Shoulder Impingement Syndrome is caused by the excessive squeezing or rubbing of the rotator cuff and shoulder blade. The pain is a result of an inflamed bursa sac over the rotator cuff, and/or inflammation of the rotator cuff tendons, and/or calcium deposits in tendons due to wear and tear. Shoulder impingement syndrome can lead to a torn rotator cuff.
Shoulder Impingement Syndrome needs to be treated ---usually with anti-inflammatory medicines such as ibuprofen or naproxen.
You must consistently take the medication for about eight weeks for it to be effective. Taking anti-inflammatory medications for a short period of time will treat the pain, but it will not treat the problem and symptoms will come back. You may have to try different medications to see which one will work for you.
Daily stretching in warm water will also help. You should try to reach your thumb up and behind your back. Rest is critical---so no baseball throwing/pitching, playing tennis or lacrosse. Also, don't do any activity where your elbow moves above shoulder level.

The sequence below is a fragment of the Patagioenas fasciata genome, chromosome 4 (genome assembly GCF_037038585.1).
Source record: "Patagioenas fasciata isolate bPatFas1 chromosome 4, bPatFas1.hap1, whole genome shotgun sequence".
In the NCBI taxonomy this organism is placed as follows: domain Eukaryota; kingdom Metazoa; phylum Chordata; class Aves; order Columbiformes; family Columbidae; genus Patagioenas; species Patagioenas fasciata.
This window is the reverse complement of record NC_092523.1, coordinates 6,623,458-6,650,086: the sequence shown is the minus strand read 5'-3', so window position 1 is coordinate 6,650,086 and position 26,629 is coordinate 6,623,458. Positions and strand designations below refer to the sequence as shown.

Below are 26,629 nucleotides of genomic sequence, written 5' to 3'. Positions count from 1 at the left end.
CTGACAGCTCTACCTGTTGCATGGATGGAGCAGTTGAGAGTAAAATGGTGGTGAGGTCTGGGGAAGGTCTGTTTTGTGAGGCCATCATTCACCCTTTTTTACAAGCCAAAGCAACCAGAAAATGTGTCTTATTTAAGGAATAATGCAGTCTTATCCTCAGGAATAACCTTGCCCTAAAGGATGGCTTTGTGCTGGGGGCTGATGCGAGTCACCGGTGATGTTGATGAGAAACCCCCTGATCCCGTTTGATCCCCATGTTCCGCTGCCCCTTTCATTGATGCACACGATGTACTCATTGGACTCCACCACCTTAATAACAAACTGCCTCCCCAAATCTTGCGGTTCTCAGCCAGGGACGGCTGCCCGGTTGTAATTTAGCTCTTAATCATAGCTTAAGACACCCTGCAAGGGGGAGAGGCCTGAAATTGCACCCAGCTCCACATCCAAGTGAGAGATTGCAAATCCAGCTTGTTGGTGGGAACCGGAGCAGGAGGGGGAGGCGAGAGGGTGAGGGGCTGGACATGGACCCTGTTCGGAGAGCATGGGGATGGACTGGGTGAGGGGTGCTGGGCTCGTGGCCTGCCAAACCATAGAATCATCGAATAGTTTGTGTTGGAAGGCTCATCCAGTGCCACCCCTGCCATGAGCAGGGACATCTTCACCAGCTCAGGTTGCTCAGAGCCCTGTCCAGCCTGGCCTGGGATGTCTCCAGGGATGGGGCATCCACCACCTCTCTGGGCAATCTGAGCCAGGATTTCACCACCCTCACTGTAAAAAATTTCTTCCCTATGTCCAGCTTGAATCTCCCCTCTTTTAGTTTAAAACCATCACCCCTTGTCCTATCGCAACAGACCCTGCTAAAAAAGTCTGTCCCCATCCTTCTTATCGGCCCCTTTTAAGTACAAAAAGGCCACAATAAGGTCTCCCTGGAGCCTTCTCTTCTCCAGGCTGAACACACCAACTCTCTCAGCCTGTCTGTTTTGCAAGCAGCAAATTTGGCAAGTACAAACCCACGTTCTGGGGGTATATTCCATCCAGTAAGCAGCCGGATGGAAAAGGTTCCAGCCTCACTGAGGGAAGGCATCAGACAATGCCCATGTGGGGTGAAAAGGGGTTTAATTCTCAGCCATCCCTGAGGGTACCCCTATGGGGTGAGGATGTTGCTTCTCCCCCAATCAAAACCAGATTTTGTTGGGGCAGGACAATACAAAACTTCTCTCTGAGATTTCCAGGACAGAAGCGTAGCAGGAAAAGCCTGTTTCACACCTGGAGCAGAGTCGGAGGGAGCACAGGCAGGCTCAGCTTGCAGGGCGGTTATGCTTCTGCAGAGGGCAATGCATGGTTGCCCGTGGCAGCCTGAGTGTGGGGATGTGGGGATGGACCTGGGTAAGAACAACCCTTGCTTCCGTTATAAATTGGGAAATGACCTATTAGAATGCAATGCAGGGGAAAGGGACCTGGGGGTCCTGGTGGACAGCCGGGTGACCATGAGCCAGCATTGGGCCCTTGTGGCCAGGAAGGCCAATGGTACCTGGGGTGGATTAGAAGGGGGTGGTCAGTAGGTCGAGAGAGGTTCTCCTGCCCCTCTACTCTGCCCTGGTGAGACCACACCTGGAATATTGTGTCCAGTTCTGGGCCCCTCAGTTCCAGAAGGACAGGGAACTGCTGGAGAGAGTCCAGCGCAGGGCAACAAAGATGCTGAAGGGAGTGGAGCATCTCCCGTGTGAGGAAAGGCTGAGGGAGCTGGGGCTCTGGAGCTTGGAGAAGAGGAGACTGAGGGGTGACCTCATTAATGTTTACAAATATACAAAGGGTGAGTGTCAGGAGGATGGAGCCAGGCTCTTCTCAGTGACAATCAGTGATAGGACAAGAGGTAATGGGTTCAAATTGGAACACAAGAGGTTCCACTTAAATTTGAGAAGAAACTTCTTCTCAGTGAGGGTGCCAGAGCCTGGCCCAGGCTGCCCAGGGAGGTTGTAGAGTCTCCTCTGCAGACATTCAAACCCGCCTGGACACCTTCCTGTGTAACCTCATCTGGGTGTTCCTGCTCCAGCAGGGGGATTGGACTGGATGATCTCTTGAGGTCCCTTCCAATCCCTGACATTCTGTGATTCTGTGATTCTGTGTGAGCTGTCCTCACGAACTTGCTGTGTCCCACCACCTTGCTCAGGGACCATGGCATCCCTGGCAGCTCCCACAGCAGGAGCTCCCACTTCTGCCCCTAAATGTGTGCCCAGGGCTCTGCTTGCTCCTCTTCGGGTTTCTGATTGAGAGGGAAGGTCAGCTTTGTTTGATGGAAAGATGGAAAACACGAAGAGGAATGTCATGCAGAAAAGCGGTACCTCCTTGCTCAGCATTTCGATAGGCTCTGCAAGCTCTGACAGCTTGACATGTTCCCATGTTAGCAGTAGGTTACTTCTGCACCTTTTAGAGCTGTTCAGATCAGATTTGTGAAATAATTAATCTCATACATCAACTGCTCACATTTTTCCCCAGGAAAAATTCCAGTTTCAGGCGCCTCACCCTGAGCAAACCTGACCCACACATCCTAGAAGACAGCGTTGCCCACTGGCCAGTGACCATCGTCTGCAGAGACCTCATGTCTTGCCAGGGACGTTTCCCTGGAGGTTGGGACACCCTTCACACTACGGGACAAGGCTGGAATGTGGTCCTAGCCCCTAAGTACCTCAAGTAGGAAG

For most athletes, medication, stretching exercises and rest will do the trick.
If the symptoms do not go away after using anti-inflammatory medicines, your doctor might give you a cortisone-type injection. Cortisone is a very potent anti-inflammatory medication which can weaken muscles and tendons. So, it should be used only in serious situations. Many times, professional athletes will take cortisone injections to "play through the pain" during the season (to temporarily put off needed surgery).
Your doctor might also perform an MRI or arthrogram to check for a rotator cuff tear. If the rotator cuff is torn, surgery will probably be needed to repair it.